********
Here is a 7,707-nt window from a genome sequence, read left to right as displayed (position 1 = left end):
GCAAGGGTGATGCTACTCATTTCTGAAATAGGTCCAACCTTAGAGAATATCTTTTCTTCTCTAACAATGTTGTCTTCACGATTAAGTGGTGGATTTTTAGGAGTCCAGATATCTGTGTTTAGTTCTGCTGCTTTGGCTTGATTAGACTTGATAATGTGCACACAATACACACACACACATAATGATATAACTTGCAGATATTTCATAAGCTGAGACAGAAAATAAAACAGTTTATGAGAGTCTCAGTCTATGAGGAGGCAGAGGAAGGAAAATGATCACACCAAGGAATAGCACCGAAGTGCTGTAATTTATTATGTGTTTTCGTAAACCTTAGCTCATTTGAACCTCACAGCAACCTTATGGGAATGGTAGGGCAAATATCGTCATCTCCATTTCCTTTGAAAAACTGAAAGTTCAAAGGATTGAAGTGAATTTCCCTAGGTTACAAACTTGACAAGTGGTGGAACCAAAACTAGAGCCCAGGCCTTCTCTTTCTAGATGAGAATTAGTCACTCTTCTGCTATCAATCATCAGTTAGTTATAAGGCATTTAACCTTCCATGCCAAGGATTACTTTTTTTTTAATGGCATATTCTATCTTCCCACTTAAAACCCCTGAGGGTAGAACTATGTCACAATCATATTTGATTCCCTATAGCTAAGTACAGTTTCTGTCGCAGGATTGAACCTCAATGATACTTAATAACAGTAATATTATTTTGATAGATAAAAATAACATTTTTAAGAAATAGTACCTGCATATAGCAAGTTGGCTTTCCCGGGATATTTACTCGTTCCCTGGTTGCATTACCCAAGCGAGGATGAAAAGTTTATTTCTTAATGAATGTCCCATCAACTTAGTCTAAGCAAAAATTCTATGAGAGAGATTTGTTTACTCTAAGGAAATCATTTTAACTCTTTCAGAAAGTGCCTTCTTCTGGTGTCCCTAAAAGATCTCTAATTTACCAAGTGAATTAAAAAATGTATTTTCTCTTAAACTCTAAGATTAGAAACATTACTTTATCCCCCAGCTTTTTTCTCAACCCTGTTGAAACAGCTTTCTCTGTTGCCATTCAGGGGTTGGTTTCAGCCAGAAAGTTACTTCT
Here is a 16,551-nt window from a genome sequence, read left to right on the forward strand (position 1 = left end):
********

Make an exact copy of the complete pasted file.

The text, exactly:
Here is a 7,707-nt window from a genome sequence, read left to right as displayed (position 1 = left end):
GCAAGGGTGATGCTACTCATTTCTGAAATAGGTCCAACCTTAGAGAATATCTTTTCTTCTCTAACAATGTTGTCTTCACGATTAAGTGGTGGATTTTTAGGAGTCCAGATATCTGTGTTTAGTTCTGCTGCTTTGGCTTGATTAGACTTGATAATGTGCACACAATACACACACACACATAATGATATAACTTGCAGATATTTCATAAGCTGAGACAGAAAATAAAACAGTTTATGAGAGTCTCAGTCTATGAGGAGGCAGAGGAAGGAAAATGATCACACCAAGGAATAGCACCGAAGTGCTGTAATTTATTATGTGTTTTCGTAAACCTTAGCTCATTTGAACCTCACAGCAACCTTATGGGAATGGTAGGGCAAATATCGTCATCTCCATTTCCTTTGAAAAACTGAAAGTTCAAAGGATTGAAGTGAATTTCCCTAGGTTACAAACTTGACAAGTGGTGGAACCAAAACTAGAGCCCAGGCCTTCTCTTTCTAGATGAGAATTAGTCACTCTTCTGCTATCAATCATCAGTTAGTTATAAGGCATTTAACCTTCCATGCCAAGGATTACTTTTTTTTTAATGGCATATTCTATCTTCCCACTTAAAACCCCTGAGGGTAGAACTATGTCACAATCATATTTGATTCCCTATAGCTAAGTACAGTTTCTGTCGCAGGATTGAACCTCAATGATACTTAATAACAGTAATATTATTTTGATAGATAAAAATAACATTTTTAAGAAATAGTACCTGCATATAGCAAGTTGGCTTTCCCGGGATATTTACTCGTTCCCTGGTTGCATTACCCAAGCGAGGATGAAAAGTTTATTTCTTAATGAATGTCCCATCAACTTAGTCTAAGCAAAAATTCTATGAGAGAGATTTGTTTACTCTAAGGAAATCATTTTAACTCTTTCAGAAAGTGCCTTCTTCTGGTGTCCCTAAAAGATCTCTAATTTACCAAGTGAATTAAAAAATGTATTTTCTCTTAAACTCTAAGATTAGAAACATTACTTTATCCCCCAGCTTTTTTCTCAACCCTGTTGAAACAGCTTTCTCTGTTGCCATTCAGGGGTTGGTTTCAGCCAGAAAGTTACTTCT
Here is a 16,551-nt window from a genome sequence, read left to right on the forward strand (position 1 = left end):